Stier v. Smith

CourtUnited States Courts of Appeals. United States Court of Appeals (5th Circuit)
Citation473 F.2d 1205
Docket NumberNo. 72-1729.,72-1729.
PartiesKurt L. STIER and Kurt L. Stier, Trustee for General Pools Corporation Profit Sharing Trust, Plaintiffs-Appellants, v. Floyd SMITH, Defendant-Appellee.
Decision Date09 February 1973

473 F.2d 1205 (1973)

Kurt L. STIER and Kurt L. Stier, Trustee for General Pools Corporation Profit Sharing Trust, Plaintiffs-Appellants,
Floyd SMITH, Defendant-Appellee.

No. 72-1729.

United States Court of Appeals, Fifth Circuit.

February 9, 1973.

473 F.2d 1206

Rodney D. Moore, Frank G. Newman, Dallas, Tex., for plaintiffs-appellants.

William F. Alexander, John H. Cochran, Dallas, Tex., for defendant-appellee.

Before JOHN R. BROWN, Chief Judge, and THORNBERRY and MORGAN, Circuit Judges.

JOHN R. BROWN, Chief Judge:

In this action under Rule X-10b-5,1 the Plaintiff-appellant complains that he was fraudulently induced to buy stock in Mickey Mantle's Country Cookin', Inc.

473 F.2d 1207
The stock is now worthless. The trial Judge found that Plaintiff's claim of misrepresentations by the Defendant was not supported by credible evidence and Plaintiff does not challenge this finding on appeal. The sins of the Defendant against Rule 10b-5 which are before the Court on appeal are ones of omission rather than commission. The trial Judge specifically found that there were 14 facts which the Defendant failed to disclose to the Plaintiff. However, in view of the sophistication and financial acumen of the Plaintiff, his knowledge of the fact that a registration statement had been filed and a prospectus was available upon his request, and his failure to look further into the matter all led the trial Court to conclude that Defendant was not in violation of 10b-5

We choose not to take issue with the finding that Appellant was a sophisticated investor.2 We hold that Appellant was entitled to judgment as a matter of law because sophisticated investors, like all others, are entitled to the truth.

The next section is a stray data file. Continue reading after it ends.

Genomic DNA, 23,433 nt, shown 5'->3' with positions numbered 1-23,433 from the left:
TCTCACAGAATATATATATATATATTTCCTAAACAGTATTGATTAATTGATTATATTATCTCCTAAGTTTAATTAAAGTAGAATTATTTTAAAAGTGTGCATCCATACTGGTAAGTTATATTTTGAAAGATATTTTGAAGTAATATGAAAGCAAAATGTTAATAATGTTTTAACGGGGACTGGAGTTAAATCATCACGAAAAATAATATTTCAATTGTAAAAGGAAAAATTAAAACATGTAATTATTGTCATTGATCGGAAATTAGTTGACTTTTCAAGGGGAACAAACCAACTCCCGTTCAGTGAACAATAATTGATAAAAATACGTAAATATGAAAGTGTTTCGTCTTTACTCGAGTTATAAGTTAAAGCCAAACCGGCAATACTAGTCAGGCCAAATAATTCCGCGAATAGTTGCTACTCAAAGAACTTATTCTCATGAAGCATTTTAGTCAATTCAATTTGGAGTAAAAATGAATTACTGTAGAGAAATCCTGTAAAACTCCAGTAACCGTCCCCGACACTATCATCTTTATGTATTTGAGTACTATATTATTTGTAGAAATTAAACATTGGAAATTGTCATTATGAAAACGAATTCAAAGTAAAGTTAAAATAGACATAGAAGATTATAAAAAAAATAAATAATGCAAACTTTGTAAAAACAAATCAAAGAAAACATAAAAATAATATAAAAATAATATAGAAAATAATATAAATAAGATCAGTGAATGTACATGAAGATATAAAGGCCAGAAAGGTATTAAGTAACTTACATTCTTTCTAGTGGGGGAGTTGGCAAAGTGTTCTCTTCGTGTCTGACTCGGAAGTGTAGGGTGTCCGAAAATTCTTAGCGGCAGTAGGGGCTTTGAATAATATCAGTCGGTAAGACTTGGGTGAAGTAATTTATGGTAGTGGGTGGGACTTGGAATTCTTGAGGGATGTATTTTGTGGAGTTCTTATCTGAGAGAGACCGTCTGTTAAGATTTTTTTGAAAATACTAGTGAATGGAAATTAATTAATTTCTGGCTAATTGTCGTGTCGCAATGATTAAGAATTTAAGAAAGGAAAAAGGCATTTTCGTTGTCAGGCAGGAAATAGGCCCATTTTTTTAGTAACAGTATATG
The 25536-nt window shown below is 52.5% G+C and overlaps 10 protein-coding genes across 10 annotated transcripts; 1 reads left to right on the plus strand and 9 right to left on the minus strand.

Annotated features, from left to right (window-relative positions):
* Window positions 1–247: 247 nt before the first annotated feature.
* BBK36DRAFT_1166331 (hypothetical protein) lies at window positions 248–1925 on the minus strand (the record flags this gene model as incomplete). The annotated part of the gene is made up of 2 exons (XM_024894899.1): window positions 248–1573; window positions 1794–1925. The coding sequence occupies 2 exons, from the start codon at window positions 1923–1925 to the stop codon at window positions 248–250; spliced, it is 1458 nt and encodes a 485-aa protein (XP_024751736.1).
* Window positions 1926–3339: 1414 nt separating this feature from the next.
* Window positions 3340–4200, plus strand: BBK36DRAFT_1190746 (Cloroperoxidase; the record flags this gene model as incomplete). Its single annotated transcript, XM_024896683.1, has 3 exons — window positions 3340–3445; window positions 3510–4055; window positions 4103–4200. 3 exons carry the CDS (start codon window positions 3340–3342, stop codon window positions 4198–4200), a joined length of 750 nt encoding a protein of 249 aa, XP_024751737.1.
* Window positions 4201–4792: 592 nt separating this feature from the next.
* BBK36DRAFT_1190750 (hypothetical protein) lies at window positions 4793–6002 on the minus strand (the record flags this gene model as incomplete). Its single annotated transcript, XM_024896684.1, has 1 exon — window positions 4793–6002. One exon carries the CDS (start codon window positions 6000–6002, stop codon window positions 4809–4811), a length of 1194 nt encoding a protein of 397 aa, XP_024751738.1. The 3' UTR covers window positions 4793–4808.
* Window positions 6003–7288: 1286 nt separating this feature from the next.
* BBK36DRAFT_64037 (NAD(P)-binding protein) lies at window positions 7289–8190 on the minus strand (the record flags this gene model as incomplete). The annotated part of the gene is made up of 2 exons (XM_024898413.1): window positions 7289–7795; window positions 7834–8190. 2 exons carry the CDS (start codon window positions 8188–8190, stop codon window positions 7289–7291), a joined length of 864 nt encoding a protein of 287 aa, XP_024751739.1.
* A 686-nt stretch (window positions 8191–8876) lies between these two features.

Mickey Mantle's Country Cookin', Inc. was in 1969, one of a number of attempts to capitalize on both the concept of franchising and the modern passion of Americans to dine out at moderately-priced fast service restaurants. The Appellant, himself a franchiser of swimming pool construction companies, first met the defendant Smith and Mickey Mantle's in connection with the sale of a swimming pool intended as a gift to Mickey Mantle, the famous baseball player. At the time, Appellee was the president and a director of Mickey Mantle's Country Cookin', Inc.3 Negotiations4 took place over a period of months in the first half of 1969 which culminated in the purchase by Kurt L. Stier of a total of 5000 shares of Country Cookin' from appellee Smith, at $10 per share, or $50,000 altogether. Some of the shares were purchased for Mr. Stier individually, and the remainder were bought by him in his capacity as trustee for an Illinois based profit sharing trust affiliated with his swimming pool company.

The exact terms of the sale are hotly disputed. The Plaintiff-appellant contended that although he delivered fully negotiable cashier's checks to Smith on June 27, 1969, the sale was not to be complete until (i) a public offering of the shares was completed the following month, and (ii) there was a rise in market value of the shares to between $20 and $30 per share, and (iii) Stier further contended that some agreement existed whereby Smith would repurchase the shares should the expected rise in market price fail to materialize.5 Smith contends that, to the contrary, no repurchase agreement existed and the sale was complete when Stier handed over the cashier's checks on June 27, 1969.

Smith did concede at the trial, and the District Court found, that Appellee promised to hold the checks until a public offering of the shares at $15 per share was accomplished. The District Court found and concluded however that events taking place after the consummation of the sale—which was how he

473 F.2d 1208